Some appropriate music was being pumped out in the park: Suffragette City, Young Americans, Rebel Rebel and Jean Jeannie among others. 

It was a fitting tribute to the Thin White Duke whose death had been announced in the morning.

Fitting too as David Bowie was a skier when he lived in Switzerland.

There were a host of other activities that sadly I could not do in a day - dog sledding, cross country skiing and it has some first rate thermal baths.

"As well as the skiing and snowboarding we pride ourselves on the other activities we offer for those that perhaps don't want to ski all day and every day," said Jennie Lowe from the resort.

The town of Font Romeu itself is a pretty working town.

On first impression it has a feeling of an alpine town whose best days are maybe behind it.

But then the longer I spent the more it grew on me. It is a typically French town with its boulangerie and ornate architecture.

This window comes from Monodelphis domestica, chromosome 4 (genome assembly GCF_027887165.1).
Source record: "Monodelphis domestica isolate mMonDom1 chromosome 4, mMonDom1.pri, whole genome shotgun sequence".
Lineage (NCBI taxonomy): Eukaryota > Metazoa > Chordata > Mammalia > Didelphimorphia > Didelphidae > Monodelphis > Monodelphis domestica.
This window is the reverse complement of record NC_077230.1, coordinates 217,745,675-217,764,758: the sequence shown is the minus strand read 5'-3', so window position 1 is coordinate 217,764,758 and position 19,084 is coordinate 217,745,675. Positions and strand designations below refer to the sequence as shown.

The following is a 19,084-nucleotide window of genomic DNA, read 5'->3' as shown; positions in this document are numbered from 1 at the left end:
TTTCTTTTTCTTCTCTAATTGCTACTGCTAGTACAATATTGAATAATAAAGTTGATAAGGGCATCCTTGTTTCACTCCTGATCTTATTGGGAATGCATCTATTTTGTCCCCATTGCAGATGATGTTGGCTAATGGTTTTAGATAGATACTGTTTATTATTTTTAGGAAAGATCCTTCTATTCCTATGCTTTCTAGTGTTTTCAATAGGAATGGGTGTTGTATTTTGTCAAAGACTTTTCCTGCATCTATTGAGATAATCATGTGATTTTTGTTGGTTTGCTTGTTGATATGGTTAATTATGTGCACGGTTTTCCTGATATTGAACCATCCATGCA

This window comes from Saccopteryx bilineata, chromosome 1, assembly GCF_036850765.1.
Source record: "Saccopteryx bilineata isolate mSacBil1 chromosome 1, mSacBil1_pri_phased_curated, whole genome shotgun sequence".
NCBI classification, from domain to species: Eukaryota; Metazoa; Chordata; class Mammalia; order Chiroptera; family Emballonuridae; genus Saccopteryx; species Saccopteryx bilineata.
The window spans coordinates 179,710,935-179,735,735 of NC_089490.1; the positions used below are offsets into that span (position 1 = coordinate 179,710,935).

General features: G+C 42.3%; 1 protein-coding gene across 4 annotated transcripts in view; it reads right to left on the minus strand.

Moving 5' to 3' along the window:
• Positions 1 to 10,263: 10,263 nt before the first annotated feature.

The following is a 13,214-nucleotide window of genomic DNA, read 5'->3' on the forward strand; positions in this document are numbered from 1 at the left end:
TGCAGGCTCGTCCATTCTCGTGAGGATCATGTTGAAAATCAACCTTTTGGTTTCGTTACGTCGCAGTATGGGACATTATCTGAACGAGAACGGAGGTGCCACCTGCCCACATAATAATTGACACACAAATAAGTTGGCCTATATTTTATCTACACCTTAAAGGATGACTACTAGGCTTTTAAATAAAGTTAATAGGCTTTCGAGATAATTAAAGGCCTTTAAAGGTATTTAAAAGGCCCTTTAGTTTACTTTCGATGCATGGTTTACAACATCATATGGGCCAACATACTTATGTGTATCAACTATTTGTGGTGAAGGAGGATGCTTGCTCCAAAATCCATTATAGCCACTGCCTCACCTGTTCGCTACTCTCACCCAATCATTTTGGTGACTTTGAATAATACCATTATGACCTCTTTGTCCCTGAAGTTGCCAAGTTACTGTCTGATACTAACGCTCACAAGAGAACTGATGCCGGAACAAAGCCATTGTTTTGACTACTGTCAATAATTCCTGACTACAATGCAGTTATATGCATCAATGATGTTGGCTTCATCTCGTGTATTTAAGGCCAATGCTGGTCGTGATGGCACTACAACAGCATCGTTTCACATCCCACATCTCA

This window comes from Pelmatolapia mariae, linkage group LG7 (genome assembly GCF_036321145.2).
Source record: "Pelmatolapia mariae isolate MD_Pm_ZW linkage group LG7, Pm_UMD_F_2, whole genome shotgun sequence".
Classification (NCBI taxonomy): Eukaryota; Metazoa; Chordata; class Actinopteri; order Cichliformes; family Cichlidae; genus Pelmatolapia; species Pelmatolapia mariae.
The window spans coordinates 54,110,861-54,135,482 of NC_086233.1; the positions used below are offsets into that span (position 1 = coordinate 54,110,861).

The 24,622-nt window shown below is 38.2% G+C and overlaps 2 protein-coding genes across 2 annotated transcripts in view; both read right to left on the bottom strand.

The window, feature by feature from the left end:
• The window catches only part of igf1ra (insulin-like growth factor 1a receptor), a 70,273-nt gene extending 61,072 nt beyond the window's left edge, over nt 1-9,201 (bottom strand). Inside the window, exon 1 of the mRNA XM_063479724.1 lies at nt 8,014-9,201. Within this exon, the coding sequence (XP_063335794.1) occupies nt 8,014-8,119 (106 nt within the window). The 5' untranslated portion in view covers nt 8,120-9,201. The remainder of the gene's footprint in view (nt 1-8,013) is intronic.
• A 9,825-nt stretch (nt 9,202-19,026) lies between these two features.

As I strolled round its streets after a day on the slopes I simply had the feeling of being in France rather than a chocolate-box alpine village.

Font Romeu, FranceFont Romeu, France

 

 

 

 

 

 

 

 

 

 

 

 

 

Font Romeu, FranceFont Romeu, France

 

 

 

 

 

 

 

 

 

 

 

 

 

 

As the day ended this was my view of the lift station, and the surrounding peaks.

Font Romeu, French PyreneesLooking better

 

 

 

 

 

 

 

 

 

 

 

 

 

 

Tomorrow beckonsTomorrow beckons

 

 

 

 

 

 

 

 

 

 

 

 

 

 

At the end of Day One I felt somewhat better than the beginning.

Next stop Les Angles.

On the road againOn the road again

 

 

 

 

 

 

 

 

 

 

 

 

 

 

Fact Box:

Ski Font Romeu from £125pp. Stay at Le Pic de l'Ours in the heart of the resort amongst shops, restaurants and bars.

Ski Ax-Les-Thermes from £99pp. Les Chalets d'Ax is a recently built, modern residence located in the pretty spa village of Ax les Thermes.

Ski Les Angles from £76pp. Stay at Le Clos des Fontaneilles a recently built residence located just 600m from the slopes and the resort centre.

*All prices based on 7 nights 5 sharing 2 bed 6, inc Eurotunnel

For full information about the Pyrenees and much else besides then see the Pyrenees Collection web site here.

See here for the main PlanetSKI news page with all the latest stories from the world of snowsports.